Japan's space agency plans to cook up Japanese "space cuisine" for hungry astronauts at the International Space Station, but the country's best-known dish is unlikely to make the menu.
JAXA, Japan's space agency, is developing a full menu of Japanese cuisine after astronaut Soichi Noguchi slurped instant noodles in a pouch called "Space Ram" during his Discovery space shuttle mission earlier this year.
With help from companies such as Nissin Food Products, JAXA has developed space rice balls, space seaweed soup, and space green tea, said agency official Yoshinori Miyazawa. It is also experimenting with Japanese beef curry, mackerel in miso sauce, and red bean cakes.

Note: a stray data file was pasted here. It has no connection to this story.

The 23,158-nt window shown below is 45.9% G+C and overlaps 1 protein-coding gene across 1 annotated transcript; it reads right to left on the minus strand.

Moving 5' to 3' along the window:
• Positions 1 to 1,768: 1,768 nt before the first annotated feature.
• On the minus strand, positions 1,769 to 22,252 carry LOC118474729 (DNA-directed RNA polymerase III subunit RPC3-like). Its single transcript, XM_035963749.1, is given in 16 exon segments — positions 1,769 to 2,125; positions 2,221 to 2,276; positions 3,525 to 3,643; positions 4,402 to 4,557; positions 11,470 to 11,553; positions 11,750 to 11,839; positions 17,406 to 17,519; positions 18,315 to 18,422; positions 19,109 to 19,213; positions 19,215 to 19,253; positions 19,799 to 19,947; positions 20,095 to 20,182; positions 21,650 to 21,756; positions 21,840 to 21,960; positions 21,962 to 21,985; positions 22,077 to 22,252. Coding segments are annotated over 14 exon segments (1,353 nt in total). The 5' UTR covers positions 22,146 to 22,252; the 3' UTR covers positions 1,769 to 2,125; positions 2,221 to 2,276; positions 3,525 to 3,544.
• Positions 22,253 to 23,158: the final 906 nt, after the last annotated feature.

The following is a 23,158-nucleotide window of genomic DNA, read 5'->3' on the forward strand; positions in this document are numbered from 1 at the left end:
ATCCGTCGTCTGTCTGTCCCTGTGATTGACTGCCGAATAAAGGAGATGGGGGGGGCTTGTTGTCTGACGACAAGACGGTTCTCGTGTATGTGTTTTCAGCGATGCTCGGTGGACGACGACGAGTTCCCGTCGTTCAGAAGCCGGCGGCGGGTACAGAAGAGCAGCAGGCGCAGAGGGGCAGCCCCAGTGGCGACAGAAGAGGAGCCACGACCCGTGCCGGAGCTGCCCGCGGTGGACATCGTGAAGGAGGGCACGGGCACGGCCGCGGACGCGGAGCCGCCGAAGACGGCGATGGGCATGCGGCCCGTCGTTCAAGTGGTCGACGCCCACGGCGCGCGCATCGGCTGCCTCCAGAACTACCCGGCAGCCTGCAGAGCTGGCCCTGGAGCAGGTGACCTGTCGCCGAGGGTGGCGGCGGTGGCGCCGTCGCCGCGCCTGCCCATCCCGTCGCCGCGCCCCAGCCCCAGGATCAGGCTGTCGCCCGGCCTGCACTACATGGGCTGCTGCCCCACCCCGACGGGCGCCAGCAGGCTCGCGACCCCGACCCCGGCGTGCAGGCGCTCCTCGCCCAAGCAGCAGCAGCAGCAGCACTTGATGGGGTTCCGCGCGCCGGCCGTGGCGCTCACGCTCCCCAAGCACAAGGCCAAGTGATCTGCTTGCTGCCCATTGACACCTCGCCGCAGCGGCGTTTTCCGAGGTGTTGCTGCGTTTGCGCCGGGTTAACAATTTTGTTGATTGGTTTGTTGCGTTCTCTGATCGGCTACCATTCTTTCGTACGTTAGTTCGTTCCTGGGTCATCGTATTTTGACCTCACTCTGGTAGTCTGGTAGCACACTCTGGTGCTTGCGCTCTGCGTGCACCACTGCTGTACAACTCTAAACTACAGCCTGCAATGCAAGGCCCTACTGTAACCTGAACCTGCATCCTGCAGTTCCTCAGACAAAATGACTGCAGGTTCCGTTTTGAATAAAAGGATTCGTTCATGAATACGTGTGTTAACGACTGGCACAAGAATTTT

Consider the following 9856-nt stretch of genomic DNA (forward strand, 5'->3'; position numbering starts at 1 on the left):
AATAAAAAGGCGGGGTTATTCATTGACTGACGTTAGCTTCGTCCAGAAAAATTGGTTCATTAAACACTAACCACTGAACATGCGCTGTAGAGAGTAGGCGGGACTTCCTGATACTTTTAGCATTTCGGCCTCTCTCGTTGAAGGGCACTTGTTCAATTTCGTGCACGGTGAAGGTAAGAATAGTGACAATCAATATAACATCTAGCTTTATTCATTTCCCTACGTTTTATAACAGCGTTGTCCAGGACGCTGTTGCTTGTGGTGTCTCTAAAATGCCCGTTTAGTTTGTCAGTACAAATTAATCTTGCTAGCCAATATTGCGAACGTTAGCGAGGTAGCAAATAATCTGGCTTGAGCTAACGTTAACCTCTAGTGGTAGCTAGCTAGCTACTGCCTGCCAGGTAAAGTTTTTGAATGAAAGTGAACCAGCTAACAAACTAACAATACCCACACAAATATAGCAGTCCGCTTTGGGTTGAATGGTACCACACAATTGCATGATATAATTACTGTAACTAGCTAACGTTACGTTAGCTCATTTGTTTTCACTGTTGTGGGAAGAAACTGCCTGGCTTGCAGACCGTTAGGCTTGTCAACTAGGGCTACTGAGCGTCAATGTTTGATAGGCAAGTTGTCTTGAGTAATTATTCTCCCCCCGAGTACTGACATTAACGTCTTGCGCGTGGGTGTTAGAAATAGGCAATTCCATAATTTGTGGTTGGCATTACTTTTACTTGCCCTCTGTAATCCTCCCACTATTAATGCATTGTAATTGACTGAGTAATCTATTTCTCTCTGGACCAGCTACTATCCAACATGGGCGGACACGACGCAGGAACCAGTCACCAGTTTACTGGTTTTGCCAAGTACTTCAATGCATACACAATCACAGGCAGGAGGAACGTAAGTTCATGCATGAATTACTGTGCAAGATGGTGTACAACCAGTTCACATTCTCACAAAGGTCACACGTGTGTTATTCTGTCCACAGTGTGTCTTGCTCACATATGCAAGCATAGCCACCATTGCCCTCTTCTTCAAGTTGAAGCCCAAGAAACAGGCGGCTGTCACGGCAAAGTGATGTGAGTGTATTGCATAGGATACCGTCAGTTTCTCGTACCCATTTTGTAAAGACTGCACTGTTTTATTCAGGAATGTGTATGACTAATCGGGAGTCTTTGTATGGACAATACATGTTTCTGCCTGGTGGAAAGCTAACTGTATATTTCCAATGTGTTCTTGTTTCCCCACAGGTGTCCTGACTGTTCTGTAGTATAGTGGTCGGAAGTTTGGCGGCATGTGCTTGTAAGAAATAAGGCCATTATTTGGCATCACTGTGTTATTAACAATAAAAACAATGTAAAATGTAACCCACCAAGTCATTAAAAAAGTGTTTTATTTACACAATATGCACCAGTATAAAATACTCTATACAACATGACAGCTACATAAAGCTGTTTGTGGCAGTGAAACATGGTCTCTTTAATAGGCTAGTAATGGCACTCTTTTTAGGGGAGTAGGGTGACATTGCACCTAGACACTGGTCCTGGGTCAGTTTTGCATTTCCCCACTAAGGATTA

"So far, nobody has been able to make space sushi," Miyazawa said. "I think shelf life may be a problem."
To meet space standards, foods must have a shelf life of at least a year, be nutritionally rich, and be easy to prepare and eat in a zero-gravity environment.
Foods that are too runny or grainy are banned because portions might float off and interfere with equipment, Miyazawa said, reports AP.
Astronauts at the International Space Station currently eat food supplied by Russia or the United States, though "bonus meals" from other countries are sometimes served.
JAXA plans to market its culinary creations as "Japanese Space Cuisine," and hopes to supply the space station starting next year.
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